Matt Comyn takes charge of ASB's parent company, Commonwealth Bank, this week, with the jury out on whether the new boss of Australia's largest lender will put a broom through the organisation or carry on business as usual.
Taking over after a series of scandals and with the banking royal commission and an APRA investigation still ongoing, CBA needs Comyn to be both.
Since the 42-year-old father-of-three was picked three months ago to replace the outgoing Ian Narev, he has balanced change with continuity.
He has scrapped the selling of unsuitable add-on insurance policies that had attracted the ire of customers and regulators, and decided to replace three of his predecessor's senior executives.
But the bank has sought to reassure the market that the most youthful boss at any of the big four banks - and the only Australian - is not about to stray from the course that brought an unbroken run of record full-year profits under Narev.
"His mandate is to continue to make the necessary changes to ensure CBA remains a leading bank with an unwavering focus on its customers and delivering outcomes for shareholders, while achieving the highest operational standards, unequivocally fulfilling our regulatory obligations," chairman Catherine Livingstone said when announcing his promotion.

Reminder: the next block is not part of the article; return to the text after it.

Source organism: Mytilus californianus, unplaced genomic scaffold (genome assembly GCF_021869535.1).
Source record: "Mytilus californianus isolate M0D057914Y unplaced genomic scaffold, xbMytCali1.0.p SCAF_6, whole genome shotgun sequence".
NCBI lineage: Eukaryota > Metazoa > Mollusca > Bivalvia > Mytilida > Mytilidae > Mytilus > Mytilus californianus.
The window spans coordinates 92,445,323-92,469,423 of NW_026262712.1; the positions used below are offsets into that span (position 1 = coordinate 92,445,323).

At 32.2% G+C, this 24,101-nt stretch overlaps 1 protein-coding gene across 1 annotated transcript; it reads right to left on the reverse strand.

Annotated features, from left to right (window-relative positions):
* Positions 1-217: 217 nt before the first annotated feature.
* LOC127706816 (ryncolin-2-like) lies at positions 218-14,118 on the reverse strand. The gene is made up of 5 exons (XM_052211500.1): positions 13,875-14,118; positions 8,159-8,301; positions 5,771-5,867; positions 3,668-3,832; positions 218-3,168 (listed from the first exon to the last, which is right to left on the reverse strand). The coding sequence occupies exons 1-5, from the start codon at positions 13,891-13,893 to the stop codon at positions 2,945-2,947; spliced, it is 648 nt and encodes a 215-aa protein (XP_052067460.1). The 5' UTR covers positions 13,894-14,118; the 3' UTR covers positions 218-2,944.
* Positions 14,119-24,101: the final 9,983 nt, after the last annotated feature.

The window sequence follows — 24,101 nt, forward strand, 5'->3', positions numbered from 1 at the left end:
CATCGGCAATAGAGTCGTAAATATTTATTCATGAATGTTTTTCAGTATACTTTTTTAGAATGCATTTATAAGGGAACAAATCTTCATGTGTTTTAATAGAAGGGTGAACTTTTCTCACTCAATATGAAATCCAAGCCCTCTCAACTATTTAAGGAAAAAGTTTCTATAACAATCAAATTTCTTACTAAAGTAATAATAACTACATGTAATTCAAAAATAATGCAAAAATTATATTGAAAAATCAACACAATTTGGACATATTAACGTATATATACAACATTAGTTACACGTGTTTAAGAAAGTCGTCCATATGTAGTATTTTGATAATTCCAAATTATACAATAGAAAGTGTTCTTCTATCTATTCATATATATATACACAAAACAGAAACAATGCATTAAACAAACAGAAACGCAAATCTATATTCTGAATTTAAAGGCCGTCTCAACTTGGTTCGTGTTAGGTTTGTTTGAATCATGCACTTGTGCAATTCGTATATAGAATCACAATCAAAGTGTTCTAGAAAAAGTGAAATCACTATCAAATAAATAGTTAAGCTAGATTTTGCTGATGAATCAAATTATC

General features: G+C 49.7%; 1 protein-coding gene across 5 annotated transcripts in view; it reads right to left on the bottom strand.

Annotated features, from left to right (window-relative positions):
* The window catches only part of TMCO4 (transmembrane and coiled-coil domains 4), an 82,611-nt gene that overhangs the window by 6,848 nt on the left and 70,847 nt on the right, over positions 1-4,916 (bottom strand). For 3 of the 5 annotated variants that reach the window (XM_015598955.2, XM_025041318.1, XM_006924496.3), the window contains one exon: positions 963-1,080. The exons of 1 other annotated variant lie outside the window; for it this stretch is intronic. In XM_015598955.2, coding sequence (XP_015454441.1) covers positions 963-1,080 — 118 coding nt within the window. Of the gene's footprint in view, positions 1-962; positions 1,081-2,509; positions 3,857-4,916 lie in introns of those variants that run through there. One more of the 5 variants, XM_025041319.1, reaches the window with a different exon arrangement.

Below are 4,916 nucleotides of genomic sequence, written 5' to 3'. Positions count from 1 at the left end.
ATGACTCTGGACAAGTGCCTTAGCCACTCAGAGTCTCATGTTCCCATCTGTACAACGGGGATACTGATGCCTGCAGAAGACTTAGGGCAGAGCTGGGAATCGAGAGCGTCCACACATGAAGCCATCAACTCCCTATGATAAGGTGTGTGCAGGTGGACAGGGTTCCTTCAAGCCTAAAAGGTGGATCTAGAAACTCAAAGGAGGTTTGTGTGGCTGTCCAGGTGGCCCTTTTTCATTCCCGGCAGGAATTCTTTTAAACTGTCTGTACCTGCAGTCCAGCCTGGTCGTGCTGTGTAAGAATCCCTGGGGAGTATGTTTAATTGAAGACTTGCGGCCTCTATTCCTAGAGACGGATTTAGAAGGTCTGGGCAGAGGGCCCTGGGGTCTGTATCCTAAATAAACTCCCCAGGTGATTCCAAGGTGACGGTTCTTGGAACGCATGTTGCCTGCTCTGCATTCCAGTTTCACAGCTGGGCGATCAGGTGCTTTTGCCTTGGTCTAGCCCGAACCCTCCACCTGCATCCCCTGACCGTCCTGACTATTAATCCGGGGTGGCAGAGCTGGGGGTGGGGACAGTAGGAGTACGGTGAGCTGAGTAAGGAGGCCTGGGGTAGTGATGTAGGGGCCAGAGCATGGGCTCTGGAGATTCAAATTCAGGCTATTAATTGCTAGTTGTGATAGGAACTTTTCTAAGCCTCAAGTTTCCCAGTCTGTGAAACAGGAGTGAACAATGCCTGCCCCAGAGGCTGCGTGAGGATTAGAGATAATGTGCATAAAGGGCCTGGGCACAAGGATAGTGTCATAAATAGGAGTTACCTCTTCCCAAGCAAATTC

After spending all but seven months of his 19-year banking career with CBA - with the last six in charge of the retail unit that accounts for half the bank's profits - Comyn knows all about the lender, both good and bad.
It is the bad piled in his in-tray that will occupy much of his time after he formally assumes the top job tomorrow.
CBA will be in Federal Court-ordered mediation with regulator AUSTRAC until as late as May 25 over the allegations of money-laundering and terrorism-funding law breaches that prompted Narev's retirement.
APRA is still engaged in an inquiry examining CBA's frameworks and reactions to scandals including the AUSTRAC allegations, and there's the industry royal commission that has heard of reckless lending, IT failings, mis-sold insurance, and other unfair treatment of customers.
Comyn was among the executives to lose their short-term bonuses due to the reputational damage of AUSTRAC's allegations, but he has experience of cleaning up messes after leading CBA's response and compensation efforts following the 2009 collapse of Storm Financial.
He is also looking for replacements for chief information officer David Whiteing, institutional banking and markets group executive Kelly Bayer Rosmarin, and human resources group executive Melanie Laing.
With so much on his plate, Comyn's first high-profile public appearance might not come until CBA's full-year results in August.
He has been making himself known to key players, however, having spoken with regulators and accompanying Narev at the investor roadshows that followed February's announcement of a A$4.74 billion ($5b) half-year profit.